Cork GAA Jersey Wars: Bride Rovers v Carbery Rangers

Your votes will decide which club geansaí goes into the next round
Cork GAA Jersey Wars: Bride Rovers v Carbery Rangers

Cork Jersey Wars: Bride Rovers v Carbery Rangers.

WE want to know what your favourite GAA geansaí is.

From here until the end of August, your votes will decide the best design in our Cork GAA Jersey Wars competition.

Our resident jersey expert Denis Hurley compiled a list of 32 clubs, based on those involved in the senior tiers and a selection of wild cards. We put them in alphabetical order and paired them up and we're now down to the last 16 stage. 

Full details of the competition are here.

Voting will run from 8am each day for 24 hours on the link below:


WHEN Bartlemy and Rathcormac merged in the autumn of 1928, there were two issues to be decided — the name of the new entity and the colours that would be worn.

David John Barry suggested Bride Rovers, based on the river that runs through the parish and, though there were some concerns that the ‘Rovers’ part was a bit too closely associated with soccer, it was adopted.

Blue and white were chosen as the colours and club member Billy Barry, who was working in Cork at the time, was tasked with buying a set of jerseys. Having priced a few options, he found a cheaper alternative in one shop — however, instead of the agreed colours, they were a green, white and gold horizontal tricolour. Financial considerations won out and the club adopted the patriotic colour-scheme, with players paying 1d a week to cover the cost.

The club disbanded in 1950 but was revived in 1964 and history repeated itself as, once again, blue and white were nominated as the colours but this time a suitable blue set of jerseys could not be found and once again the green, white and gold prevailed.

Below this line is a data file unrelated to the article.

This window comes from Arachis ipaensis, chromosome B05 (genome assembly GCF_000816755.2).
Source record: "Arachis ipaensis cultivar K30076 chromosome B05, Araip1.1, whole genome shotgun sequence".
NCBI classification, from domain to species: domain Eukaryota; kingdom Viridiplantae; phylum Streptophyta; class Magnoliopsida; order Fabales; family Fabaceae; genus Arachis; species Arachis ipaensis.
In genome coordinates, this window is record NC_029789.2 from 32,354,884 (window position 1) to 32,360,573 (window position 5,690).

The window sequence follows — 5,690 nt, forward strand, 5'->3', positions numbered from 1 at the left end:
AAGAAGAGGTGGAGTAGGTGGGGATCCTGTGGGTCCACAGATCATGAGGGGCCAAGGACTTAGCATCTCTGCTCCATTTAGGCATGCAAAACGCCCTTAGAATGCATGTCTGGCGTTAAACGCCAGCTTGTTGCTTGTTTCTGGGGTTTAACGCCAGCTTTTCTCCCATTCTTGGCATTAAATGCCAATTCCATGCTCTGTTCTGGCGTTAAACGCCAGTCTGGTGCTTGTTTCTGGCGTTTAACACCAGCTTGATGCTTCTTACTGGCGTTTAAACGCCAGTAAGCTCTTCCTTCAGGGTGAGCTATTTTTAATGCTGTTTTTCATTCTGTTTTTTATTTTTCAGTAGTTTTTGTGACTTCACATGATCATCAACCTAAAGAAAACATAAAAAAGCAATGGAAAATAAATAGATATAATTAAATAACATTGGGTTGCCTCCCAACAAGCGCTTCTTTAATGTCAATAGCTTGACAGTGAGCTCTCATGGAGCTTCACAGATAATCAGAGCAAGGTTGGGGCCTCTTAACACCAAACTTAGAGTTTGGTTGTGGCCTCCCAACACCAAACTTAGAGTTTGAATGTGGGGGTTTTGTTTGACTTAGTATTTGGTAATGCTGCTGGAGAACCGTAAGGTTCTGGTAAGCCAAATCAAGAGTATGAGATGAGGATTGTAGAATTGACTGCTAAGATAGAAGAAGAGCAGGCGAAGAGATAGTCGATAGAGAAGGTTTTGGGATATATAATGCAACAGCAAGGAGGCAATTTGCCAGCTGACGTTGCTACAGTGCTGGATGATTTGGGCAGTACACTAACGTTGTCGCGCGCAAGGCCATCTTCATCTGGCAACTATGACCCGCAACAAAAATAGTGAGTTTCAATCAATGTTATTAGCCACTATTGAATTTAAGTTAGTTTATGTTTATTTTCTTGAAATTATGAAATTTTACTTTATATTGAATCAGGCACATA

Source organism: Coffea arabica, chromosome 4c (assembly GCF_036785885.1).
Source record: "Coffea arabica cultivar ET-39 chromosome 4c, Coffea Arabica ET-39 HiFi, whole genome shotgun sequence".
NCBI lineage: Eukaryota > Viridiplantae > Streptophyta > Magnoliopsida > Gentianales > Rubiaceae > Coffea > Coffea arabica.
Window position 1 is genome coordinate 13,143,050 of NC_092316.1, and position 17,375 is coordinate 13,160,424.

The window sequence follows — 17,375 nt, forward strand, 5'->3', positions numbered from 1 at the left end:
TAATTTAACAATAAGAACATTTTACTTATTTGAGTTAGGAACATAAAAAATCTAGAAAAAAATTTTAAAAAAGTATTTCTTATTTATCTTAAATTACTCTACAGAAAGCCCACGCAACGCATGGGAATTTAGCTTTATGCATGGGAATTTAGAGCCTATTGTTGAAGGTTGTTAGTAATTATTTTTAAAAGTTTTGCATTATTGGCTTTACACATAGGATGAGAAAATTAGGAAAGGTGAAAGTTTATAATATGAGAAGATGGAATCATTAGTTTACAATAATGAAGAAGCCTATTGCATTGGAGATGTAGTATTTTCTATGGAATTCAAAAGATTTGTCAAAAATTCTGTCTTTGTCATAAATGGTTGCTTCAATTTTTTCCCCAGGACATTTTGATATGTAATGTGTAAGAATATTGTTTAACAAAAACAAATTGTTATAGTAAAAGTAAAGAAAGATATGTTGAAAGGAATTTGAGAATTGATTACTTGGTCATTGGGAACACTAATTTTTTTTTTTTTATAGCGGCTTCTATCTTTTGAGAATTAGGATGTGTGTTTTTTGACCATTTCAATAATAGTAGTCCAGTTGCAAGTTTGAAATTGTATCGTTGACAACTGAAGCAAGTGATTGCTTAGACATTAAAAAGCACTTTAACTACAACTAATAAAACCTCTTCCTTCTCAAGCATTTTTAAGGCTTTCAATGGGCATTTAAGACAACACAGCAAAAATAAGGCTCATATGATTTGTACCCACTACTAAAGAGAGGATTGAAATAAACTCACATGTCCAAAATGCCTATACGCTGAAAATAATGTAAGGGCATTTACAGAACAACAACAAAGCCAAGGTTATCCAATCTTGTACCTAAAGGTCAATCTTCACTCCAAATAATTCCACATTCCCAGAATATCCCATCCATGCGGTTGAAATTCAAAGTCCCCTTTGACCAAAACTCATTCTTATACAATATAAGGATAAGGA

It was in these colours that the club’s emergence as a force in Cork began with the winning of the junior championship in 1998, the intermediate following in 2003 along with the Munster title. 

Then, in 2008, Bride reached the county senior final for the first time, taking on Sarsfields, but they fell to a late surge from their Glanmire opponents.

 Cian O’Connor of Bride Rovers in action against Newcestown in 2020. Picture: Dan Linehan
Cian O’Connor of Bride Rovers in action against Newcestown in 2020. Picture: Dan Linehan

In 2015, it was decided to seek an alternative strip for games where Bride clashed with opponents such as Newtownshandrum, Blackrock and Ballymartle. The senior hurling management team of Joe Delaney, Daniel Lane and William O’Leary were given the task of choosing the colours of the second jersey and, cognisant of the fact that blue had been originally intended as a central colour, they opted for a blue shirt with a green band. The senior players purchased this set of jerseys from their own resources at the time and so the tops don’t have a sponsor’s name, with the club’s name appearing in Irish instead. On the primary set, Rathcormac Tyres takes up the advertising space.